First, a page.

Customer Insights give great value to marketers when they can be activated through marketing and sales efforts that move the sales needle in the right direction. “Smart customer data” has emerged as a powerful strategic asset for the most successful marketing professionals – and the process of using this data to help define goals, audiences, campaigns, and tactics as well as measuring and analyzing performance makes marketers much more agile and responsive to rapidly changing consumer expectations and behaviors. If you recognize the need to accelerate your marketing with a more data-driven, analytical approach we recommend getting started with some of these ideas:
1. Assess When and How Your Customers Want Communication
- Help customers let you know their communications preferences by making it easy on your privacy pages and in every reply form
- Once they tell you their preferences – make sure you respond and respect their choices in your campaigns
- Use message testing to persuade your customers to interact with you over multiple channels to build your understanding of what makes them tick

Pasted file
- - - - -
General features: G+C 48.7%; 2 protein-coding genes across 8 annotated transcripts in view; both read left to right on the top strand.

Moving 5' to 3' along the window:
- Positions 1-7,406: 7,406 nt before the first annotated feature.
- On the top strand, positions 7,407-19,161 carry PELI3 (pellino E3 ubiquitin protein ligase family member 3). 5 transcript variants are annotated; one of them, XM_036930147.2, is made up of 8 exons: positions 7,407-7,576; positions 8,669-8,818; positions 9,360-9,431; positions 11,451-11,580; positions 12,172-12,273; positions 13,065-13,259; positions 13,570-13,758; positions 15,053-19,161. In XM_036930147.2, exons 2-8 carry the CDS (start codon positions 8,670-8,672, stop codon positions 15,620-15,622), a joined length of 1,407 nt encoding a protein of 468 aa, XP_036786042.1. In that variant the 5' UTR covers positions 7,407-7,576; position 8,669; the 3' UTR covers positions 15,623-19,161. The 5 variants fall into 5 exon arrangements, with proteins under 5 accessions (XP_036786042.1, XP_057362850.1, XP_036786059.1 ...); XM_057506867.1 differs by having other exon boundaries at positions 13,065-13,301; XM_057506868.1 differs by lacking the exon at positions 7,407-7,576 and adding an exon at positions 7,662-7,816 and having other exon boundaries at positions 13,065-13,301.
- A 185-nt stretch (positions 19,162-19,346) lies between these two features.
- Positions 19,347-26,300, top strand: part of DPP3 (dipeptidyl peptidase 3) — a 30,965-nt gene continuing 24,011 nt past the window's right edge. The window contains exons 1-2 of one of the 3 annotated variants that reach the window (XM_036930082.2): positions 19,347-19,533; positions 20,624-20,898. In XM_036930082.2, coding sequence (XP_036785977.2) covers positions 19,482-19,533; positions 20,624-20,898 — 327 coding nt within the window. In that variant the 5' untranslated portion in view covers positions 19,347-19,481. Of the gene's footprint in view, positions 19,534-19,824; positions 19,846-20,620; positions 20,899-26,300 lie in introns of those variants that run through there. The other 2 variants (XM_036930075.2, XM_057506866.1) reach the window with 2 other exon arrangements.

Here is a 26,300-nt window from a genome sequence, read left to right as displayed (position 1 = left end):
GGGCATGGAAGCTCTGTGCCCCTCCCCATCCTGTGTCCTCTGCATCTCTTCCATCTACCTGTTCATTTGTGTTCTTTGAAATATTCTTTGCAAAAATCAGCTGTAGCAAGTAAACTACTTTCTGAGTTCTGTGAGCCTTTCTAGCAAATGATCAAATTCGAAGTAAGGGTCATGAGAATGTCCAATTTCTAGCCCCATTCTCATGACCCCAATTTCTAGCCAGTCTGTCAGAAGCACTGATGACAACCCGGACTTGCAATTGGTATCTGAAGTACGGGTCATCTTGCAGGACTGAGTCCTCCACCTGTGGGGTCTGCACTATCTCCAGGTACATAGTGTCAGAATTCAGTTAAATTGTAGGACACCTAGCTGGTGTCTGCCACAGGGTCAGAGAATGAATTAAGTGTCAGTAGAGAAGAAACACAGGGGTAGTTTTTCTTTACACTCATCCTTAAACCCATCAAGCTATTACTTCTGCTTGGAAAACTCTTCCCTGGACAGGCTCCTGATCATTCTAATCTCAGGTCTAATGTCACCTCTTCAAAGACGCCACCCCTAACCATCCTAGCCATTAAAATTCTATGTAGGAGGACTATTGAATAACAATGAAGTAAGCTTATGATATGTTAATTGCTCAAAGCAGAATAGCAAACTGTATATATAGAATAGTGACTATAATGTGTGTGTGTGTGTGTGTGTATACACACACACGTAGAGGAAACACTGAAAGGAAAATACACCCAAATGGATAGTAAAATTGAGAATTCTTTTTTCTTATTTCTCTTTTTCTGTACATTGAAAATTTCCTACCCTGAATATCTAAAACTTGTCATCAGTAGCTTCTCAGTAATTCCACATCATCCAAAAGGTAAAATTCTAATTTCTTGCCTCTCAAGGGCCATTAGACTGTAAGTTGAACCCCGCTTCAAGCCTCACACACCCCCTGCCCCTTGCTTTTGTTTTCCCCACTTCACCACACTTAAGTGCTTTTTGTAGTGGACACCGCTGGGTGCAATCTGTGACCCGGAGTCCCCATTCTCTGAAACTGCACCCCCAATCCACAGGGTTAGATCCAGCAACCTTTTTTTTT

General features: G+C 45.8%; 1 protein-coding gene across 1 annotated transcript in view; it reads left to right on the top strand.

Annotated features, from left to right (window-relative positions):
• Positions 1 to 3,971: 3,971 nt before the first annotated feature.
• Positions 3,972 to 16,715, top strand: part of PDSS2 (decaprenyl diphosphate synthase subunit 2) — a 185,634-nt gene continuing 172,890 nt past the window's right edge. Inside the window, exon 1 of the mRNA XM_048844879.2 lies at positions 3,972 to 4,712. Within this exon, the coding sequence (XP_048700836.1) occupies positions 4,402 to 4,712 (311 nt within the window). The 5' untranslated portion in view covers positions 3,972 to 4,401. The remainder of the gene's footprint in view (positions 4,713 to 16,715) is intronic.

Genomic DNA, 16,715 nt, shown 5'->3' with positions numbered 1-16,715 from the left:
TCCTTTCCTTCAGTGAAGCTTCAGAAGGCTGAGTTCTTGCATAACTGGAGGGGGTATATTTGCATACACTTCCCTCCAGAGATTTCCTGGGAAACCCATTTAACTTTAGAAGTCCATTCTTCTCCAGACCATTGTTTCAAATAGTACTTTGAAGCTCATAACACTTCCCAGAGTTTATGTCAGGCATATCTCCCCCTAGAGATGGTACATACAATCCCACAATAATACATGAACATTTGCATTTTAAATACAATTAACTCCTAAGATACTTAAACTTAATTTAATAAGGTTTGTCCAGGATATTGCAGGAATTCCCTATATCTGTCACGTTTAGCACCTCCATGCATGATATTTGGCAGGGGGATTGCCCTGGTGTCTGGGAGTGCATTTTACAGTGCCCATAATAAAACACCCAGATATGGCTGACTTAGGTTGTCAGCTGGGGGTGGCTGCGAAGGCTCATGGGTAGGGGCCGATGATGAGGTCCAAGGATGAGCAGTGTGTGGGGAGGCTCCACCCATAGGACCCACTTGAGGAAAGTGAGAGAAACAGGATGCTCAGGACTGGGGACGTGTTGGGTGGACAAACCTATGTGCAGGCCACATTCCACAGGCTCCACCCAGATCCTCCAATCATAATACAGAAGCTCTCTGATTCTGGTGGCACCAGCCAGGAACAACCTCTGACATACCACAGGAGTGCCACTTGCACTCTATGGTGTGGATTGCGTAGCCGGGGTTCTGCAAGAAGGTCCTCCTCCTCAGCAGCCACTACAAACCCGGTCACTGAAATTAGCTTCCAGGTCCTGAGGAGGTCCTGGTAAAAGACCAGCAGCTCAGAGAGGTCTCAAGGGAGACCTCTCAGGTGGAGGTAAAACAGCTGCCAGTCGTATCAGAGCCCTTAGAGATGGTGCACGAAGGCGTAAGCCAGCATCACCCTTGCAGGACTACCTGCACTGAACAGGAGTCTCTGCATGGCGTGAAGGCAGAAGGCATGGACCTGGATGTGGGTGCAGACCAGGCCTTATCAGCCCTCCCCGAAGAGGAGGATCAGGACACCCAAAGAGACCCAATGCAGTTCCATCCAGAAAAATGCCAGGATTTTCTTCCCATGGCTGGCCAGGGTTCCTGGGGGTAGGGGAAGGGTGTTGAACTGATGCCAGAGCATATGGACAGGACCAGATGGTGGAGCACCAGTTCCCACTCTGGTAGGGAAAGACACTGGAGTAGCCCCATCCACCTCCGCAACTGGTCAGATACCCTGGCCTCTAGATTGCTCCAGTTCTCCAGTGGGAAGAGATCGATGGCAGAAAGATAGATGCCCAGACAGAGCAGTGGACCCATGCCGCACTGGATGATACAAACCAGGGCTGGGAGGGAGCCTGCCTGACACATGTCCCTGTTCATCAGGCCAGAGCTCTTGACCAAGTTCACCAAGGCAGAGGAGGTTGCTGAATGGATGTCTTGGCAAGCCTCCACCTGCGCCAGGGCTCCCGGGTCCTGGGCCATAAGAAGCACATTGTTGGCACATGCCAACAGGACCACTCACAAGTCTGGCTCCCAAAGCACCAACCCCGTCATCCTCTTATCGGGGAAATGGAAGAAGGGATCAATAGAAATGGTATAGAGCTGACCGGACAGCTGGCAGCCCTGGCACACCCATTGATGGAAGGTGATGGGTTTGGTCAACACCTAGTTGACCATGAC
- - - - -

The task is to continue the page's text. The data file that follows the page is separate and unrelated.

- Keep track of what worked – optimize results and the satisfaction of your customers will grow
2. Use Insights to Drive Your Content Strategy
- Different segments of your audiences will be interested in different types of content. Use insights about your segments in content development
- Determine the types of marketing content and delivery format your key segments crave and respond to the most
- When developing different content, consider where customers are in the sales cycle – are they gathering information and researching the category? Give them an overview of where you stand vs. your competition
3. Master Data-Driven Cross-Selling
- Build a cross sell matrix and keep track of the most likely next-to-buy products for your customers
- Analyze the typical time between purchases, and make sure you trigger a cross sell offer around the time your customers will be going back into the market.
4. Use customer data for digital micro-targeting
- Use digital ad buying platforms to deliver ads directly to your individual customers – with segment specific messages
- Push your current customer data into the platforms. They can build predictive models on the fly to find lookalikes
- Drop digital ads to the same group of people just before and just after direct mail contact to see if you can boost your direct mail results
- Work with your media buying team to pilot some of these innovative 1:1 digital techniques and find out where you get the biggest bang
5. Test into Offer-Optimization
- Create offers with just enough incentive to get your customers and prospects to act